These types of attacks have the potential to be hugely damaging to organisations, with threat actors having the ability to lock businesses out of key systems, hold them to ransom, steal data, and cause no end of damage, both financially and reputationally with minimal effort.
The financial cost of a cyber-attack varies hugely, depending on the size of the organisation, what is affected, or taken, how long the disruption lasts and what the demands are, if any. There are numerous industry reports claiming this cost to be in the millions, which is true in many cases where enterprise level organisations are involved. If you look at the attack on Capita that took place earlier this year, reports are estimating that this could cost the outsourcing firm, which customers include Royal Mail and AXA, £20 million alone. However, the Cyber Breaches Survey estimates the average cost for medium and large businesses to be around £4,960 per attack. These figures don’t take into account the reputational damage caused though, which can take years to rebuild, ransom demands, and/or what impact a phishing attack can have on your workforce and their wellbeing and mental health.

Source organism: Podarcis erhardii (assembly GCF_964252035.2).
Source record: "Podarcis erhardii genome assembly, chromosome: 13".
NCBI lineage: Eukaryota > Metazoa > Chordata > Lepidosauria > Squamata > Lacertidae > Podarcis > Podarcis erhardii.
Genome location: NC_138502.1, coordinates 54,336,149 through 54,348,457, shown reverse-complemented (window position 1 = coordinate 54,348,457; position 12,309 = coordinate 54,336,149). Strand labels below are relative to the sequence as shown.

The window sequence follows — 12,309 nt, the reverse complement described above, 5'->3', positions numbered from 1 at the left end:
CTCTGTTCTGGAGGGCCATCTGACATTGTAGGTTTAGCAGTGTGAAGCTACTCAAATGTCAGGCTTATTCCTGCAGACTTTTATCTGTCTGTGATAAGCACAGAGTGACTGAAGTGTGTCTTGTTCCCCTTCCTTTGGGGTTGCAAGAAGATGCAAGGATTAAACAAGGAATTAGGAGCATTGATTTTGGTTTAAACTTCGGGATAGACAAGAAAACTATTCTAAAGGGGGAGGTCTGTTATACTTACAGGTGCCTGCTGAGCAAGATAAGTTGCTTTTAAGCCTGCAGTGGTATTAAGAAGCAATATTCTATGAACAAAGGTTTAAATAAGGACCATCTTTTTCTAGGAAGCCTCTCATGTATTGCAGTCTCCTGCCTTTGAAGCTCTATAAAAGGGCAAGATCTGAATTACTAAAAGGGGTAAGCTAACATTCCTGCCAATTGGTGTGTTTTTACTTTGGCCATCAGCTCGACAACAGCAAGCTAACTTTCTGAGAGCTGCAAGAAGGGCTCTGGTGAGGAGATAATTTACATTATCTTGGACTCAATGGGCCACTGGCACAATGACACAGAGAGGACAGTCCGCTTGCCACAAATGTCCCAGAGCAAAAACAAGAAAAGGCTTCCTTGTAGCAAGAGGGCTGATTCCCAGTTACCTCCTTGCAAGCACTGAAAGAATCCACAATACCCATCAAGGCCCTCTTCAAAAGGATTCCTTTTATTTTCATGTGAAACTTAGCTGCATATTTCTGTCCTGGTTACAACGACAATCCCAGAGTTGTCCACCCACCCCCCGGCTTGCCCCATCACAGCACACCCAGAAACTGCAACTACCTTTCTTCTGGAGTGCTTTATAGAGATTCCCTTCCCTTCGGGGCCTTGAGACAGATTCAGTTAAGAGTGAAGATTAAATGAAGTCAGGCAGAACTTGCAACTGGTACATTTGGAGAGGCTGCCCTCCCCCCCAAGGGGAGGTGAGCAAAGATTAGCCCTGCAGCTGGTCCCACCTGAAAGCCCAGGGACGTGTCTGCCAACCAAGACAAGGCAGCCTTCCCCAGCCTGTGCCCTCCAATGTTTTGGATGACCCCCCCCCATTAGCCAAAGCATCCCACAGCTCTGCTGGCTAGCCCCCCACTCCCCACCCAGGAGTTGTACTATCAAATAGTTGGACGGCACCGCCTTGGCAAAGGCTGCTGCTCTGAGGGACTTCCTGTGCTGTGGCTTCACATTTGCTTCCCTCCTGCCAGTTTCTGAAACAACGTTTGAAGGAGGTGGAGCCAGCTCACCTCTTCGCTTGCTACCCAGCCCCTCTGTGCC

Phishing methods are becoming more sophisticated. As mentioned, only a few years ago phishing emails where clunky, poorly formatted, and usually had little relevance to the target, making them easier to spot in a cluttered inbox.
Technology has moved on however, and we are now in the era of AI. While this is still in its infancy as a mass market product and its full potential is yet to be seen, these new applications have the potential to take phishing to the next level. Not just in sophistication but also in reducing the time it takes to write convincing copy and make approaches. There is also the potential for AI to make code more complex and harder to understand – this is known as malware obfuscation. By making code harder for systems and humans to detect, it could delay security team’s ability to react and also how long it takes to resolve an attack.
Building workforce resilience is key
Every organisation is different, it has different systems, data and information that needs to be protected. The type of digital infrastructure will hugely influence the scope of protection and where investment is needed, but ultimately, an effective and robust cybersecurity strategy should be built on technology, processes and people.
Each of these areas needs to work collaboratively with the other. There is little point in having the best technologies in place if your workforce doesn’t know what to look out for and/or what to do if they suspect the company is under attack.